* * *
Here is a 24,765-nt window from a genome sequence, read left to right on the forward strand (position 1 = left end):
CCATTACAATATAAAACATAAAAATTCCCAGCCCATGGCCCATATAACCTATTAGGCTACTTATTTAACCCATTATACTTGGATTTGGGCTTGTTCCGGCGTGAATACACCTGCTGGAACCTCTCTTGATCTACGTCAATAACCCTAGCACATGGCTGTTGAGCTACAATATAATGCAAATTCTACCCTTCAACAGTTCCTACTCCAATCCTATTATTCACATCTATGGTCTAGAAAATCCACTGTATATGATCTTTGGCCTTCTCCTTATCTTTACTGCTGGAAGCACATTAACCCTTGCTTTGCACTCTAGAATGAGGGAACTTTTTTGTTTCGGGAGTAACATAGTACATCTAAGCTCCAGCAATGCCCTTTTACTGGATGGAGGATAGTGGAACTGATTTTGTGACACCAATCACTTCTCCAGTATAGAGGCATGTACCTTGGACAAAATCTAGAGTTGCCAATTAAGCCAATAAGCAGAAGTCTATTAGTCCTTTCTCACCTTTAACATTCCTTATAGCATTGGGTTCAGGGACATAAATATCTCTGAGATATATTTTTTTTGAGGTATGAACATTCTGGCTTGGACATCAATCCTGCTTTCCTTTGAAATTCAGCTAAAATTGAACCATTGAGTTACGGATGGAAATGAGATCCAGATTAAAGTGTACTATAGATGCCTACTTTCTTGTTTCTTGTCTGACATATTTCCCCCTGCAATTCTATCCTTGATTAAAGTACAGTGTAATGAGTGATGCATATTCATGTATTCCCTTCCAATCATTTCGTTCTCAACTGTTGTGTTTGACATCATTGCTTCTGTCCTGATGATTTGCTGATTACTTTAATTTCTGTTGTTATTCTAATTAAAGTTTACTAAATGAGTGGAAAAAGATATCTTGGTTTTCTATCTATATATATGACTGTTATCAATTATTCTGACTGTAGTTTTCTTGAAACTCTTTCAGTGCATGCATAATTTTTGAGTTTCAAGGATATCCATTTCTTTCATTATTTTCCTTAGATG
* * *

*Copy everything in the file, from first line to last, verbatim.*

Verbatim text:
Here is a 24,765-nt window from a genome sequence, read left to right on the forward strand (position 1 = left end):
CCATTACAATATAAAACATAAAAATTCCCAGCCCATGGCCCATATAACCTATTAGGCTACTTATTTAACCCATTATACTTGGATTTGGGCTTGTTCCGGCGTGAATACACCTGCTGGAACCTCTCTTGATCTACGTCAATAACCCTAGCACATGGCTGTTGAGCTACAATATAATGCAAATTCTACCCTTCAACAGTTCCTACTCCAATCCTATTATTCACATCTATGGTCTAGAAAATCCACTGTATATGATCTTTGGCCTTCTCCTTATCTTTACTGCTGGAAGCACATTAACCCTTGCTTTGCACTCTAGAATGAGGGAACTTTTTTGTTTCGGGAGTAACATAGTACATCTAAGCTCCAGCAATGCCCTTTTACTGGATGGAGGATAGTGGAACTGATTTTGTGACACCAATCACTTCTCCAGTATAGAGGCATGTACCTTGGACAAAATCTAGAGTTGCCAATTAAGCCAATAAGCAGAAGTCTATTAGTCCTTTCTCACCTTTAACATTCCTTATAGCATTGGGTTCAGGGACATAAATATCTCTGAGATATATTTTTTTTGAGGTATGAACATTCTGGCTTGGACATCAATCCTGCTTTCCTTTGAAATTCAGCTAAAATTGAACCATTGAGTTACGGATGGAAATGAGATCCAGATTAAAGTGTACTATAGATGCCTACTTTCTTGTTTCTTGTCTGACATATTTCCCCCTGCAATTCTATCCTTGATTAAAGTACAGTGTAATGAGTGATGCATATTCATGTATTCCCTTCCAATCATTTCGTTCTCAACTGTTGTGTTTGACATCATTGCTTCTGTCCTGATGATTTGCTGATTACTTTAATTTCTGTTGTTATTCTAATTAAAGTTTACTAAATGAGTGGAAAAAGATATCTTGGTTTTCTATCTATATATATGACTGTTATCAATTATTCTGACTGTAGTTTTCTTGAAACTCTTTCAGTGCATGCATAATTTTTGAGTTTCAAGGATATCCATTTCTTTCATTATTTTCCTTAGATG